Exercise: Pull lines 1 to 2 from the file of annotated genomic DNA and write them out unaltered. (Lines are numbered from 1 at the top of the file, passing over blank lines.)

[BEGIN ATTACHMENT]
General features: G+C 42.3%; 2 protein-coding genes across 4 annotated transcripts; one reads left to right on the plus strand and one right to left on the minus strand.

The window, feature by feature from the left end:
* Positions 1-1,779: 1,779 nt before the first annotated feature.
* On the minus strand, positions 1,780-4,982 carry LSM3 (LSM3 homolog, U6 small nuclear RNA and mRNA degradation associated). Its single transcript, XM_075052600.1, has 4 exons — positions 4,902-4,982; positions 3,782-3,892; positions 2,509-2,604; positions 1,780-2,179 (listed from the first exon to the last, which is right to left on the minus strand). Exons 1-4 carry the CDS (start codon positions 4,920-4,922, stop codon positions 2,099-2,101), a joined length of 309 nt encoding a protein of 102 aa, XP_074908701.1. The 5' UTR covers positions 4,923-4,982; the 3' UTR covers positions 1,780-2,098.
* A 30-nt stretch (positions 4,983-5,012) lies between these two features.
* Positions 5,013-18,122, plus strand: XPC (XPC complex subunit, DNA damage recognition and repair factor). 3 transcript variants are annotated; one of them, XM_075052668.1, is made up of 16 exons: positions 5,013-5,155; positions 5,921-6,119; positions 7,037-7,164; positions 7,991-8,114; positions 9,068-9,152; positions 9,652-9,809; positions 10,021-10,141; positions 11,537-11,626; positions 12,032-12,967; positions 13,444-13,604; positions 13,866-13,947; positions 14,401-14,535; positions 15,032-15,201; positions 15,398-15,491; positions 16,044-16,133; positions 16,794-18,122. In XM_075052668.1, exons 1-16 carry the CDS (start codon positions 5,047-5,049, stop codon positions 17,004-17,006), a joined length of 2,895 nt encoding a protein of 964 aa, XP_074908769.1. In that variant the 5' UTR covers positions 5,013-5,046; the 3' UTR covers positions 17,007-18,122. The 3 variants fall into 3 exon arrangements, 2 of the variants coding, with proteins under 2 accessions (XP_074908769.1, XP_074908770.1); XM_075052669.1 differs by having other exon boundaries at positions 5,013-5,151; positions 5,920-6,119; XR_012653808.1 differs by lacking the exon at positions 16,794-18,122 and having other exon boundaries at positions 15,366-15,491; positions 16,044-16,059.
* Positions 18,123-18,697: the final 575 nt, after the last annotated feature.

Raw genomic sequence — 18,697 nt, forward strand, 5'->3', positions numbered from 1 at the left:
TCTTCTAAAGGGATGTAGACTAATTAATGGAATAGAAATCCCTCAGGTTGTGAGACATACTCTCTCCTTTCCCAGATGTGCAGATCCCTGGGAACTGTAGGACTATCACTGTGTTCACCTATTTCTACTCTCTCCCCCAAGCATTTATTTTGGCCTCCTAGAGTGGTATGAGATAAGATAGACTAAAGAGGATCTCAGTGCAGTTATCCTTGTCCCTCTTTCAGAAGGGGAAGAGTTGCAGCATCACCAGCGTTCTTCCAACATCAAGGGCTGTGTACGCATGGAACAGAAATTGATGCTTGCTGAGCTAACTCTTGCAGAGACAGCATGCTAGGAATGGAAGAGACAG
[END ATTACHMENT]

General features: G+C 42.3%; 2 protein-coding genes across 4 annotated transcripts; one reads left to right on the plus strand and one right to left on the minus strand.

The window, feature by feature from the left end: